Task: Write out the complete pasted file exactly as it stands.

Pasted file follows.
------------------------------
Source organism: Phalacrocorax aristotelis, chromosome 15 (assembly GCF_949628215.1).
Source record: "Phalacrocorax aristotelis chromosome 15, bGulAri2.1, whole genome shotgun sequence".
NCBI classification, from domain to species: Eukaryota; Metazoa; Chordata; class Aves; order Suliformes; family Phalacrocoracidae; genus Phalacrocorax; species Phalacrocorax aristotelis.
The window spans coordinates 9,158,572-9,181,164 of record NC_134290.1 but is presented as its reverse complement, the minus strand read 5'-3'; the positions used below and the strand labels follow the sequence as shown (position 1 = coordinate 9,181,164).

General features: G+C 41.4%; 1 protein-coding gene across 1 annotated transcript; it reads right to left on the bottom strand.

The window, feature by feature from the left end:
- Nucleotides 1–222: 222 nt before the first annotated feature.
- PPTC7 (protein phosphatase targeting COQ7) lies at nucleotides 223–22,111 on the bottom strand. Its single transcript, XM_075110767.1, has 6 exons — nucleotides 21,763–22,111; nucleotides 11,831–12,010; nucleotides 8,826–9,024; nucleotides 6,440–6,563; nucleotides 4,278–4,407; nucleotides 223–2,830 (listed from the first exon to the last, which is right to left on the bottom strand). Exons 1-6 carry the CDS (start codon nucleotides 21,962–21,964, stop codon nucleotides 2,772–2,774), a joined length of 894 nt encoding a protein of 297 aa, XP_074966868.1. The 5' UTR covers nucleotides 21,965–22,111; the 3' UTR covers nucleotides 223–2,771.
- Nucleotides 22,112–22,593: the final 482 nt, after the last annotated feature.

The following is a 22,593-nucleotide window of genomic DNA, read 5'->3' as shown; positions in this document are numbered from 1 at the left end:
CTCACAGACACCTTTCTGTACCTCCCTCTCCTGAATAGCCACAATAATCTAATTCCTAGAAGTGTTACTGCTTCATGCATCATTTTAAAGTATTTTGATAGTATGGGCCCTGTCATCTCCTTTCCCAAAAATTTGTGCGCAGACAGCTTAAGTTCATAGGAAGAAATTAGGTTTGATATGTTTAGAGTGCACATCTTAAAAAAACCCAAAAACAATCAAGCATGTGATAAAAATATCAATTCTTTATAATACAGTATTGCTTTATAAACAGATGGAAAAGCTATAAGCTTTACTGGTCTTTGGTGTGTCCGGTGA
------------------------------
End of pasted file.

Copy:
Source organism: Phalacrocorax aristotelis, chromosome 15 (assembly GCF_949628215.1).
Source record: "Phalacrocorax aristotelis chromosome 15, bGulAri2.1, whole genome shotgun sequence".
NCBI classification, from domain to species: Eukaryota; Metazoa; Chordata; class Aves; order Suliformes; family Phalacrocoracidae; genus Phalacrocorax; species Phalacrocorax aristotelis.
The window spans coordinates 9,158,572-9,181,164 of record NC_134290.1 but is presented as its reverse complement, the minus strand read 5'-3'; the positions used below and the strand labels follow the sequence as shown (position 1 = coordinate 9,181,164).

General features: G+C 41.4%; 1 protein-coding gene across 1 annotated transcript; it reads right to left on the bottom strand.

The window, feature by feature from the left end:
- Nucleotides 1–222: 222 nt before the first annotated feature.
- PPTC7 (protein phosphatase targeting COQ7) lies at nucleotides 223–22,111 on the bottom strand. Its single transcript, XM_075110767.1, has 6 exons — nucleotides 21,763–22,111; nucleotides 11,831–12,010; nucleotides 8,826–9,024; nucleotides 6,440–6,563; nucleotides 4,278–4,407; nucleotides 223–2,830 (listed from the first exon to the last, which is right to left on the bottom strand). Exons 1-6 carry the CDS (start codon nucleotides 21,962–21,964, stop codon nucleotides 2,772–2,774), a joined length of 894 nt encoding a protein of 297 aa, XP_074966868.1. The 5' UTR covers nucleotides 21,965–22,111; the 3' UTR covers nucleotides 223–2,771.
- Nucleotides 22,112–22,593: the final 482 nt, after the last annotated feature.

The following is a 22,593-nucleotide window of genomic DNA, read 5'->3' as shown; positions in this document are numbered from 1 at the left end:
CTCACAGACACCTTTCTGTACCTCCCTCTCCTGAATAGCCACAATAATCTAATTCCTAGAAGTGTTACTGCTTCATGCATCATTTTAAAGTATTTTGATAGTATGGGCCCTGTCATCTCCTTTCCCAAAAATTTGTGCGCAGACAGCTTAAGTTCATAGGAAGAAATTAGGTTTGATATGTTTAGAGTGCACATCTTAAAAAAACCCAAAAACAATCAAGCATGTGATAAAAATATCAATTCTTTATAATACAGTATTGCTTTATAAACAGATGGAAAAGCTATAAGCTTTACTGGTCTTTGGTGTGTCCGGTGA